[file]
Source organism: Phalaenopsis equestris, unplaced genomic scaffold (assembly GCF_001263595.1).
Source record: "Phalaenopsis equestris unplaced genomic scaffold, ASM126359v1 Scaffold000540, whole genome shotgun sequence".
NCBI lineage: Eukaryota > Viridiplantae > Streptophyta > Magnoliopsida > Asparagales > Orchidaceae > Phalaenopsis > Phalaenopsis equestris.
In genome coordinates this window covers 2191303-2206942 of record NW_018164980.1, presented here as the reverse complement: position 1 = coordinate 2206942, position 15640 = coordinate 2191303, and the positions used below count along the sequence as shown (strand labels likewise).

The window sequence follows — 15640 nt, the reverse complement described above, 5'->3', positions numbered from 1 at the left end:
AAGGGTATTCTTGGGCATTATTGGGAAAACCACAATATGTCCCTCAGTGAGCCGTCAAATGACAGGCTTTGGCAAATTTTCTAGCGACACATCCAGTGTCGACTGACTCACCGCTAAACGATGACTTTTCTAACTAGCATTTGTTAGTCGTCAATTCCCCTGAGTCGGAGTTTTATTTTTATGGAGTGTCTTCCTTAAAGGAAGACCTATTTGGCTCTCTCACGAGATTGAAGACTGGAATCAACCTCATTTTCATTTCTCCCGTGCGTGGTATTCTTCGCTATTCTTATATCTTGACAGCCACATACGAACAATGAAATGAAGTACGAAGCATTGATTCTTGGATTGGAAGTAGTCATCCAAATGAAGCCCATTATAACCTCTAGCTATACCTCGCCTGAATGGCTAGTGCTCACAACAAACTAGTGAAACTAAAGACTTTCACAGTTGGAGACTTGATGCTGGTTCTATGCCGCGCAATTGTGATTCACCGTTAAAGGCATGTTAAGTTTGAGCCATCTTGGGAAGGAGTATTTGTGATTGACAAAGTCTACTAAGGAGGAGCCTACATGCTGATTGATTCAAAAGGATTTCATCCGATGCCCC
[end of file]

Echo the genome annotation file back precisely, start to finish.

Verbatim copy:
Source organism: Phalaenopsis equestris, unplaced genomic scaffold (assembly GCF_001263595.1).
Source record: "Phalaenopsis equestris unplaced genomic scaffold, ASM126359v1 Scaffold000540, whole genome shotgun sequence".
NCBI lineage: Eukaryota > Viridiplantae > Streptophyta > Magnoliopsida > Asparagales > Orchidaceae > Phalaenopsis > Phalaenopsis equestris.
In genome coordinates this window covers 2191303-2206942 of record NW_018164980.1, presented here as the reverse complement: position 1 = coordinate 2206942, position 15640 = coordinate 2191303, and the positions used below count along the sequence as shown (strand labels likewise).

The window sequence follows — 15640 nt, the reverse complement described above, 5'->3', positions numbered from 1 at the left end:
AAGGGTATTCTTGGGCATTATTGGGAAAACCACAATATGTCCCTCAGTGAGCCGTCAAATGACAGGCTTTGGCAAATTTTCTAGCGACACATCCAGTGTCGACTGACTCACCGCTAAACGATGACTTTTCTAACTAGCATTTGTTAGTCGTCAATTCCCCTGAGTCGGAGTTTTATTTTTATGGAGTGTCTTCCTTAAAGGAAGACCTATTTGGCTCTCTCACGAGATTGAAGACTGGAATCAACCTCATTTTCATTTCTCCCGTGCGTGGTATTCTTCGCTATTCTTATATCTTGACAGCCACATACGAACAATGAAATGAAGTACGAAGCATTGATTCTTGGATTGGAAGTAGTCATCCAAATGAAGCCCATTATAACCTCTAGCTATACCTCGCCTGAATGGCTAGTGCTCACAACAAACTAGTGAAACTAAAGACTTTCACAGTTGGAGACTTGATGCTGGTTCTATGCCGCGCAATTGTGATTCACCGTTAAAGGCATGTTAAGTTTGAGCCATCTTGGGAAGGAGTATTTGTGATTGACAAAGTCTACTAAGGAGGAGCCTACATGCTGATTGATTCAAAAGGATTTCATCCGATGCCCC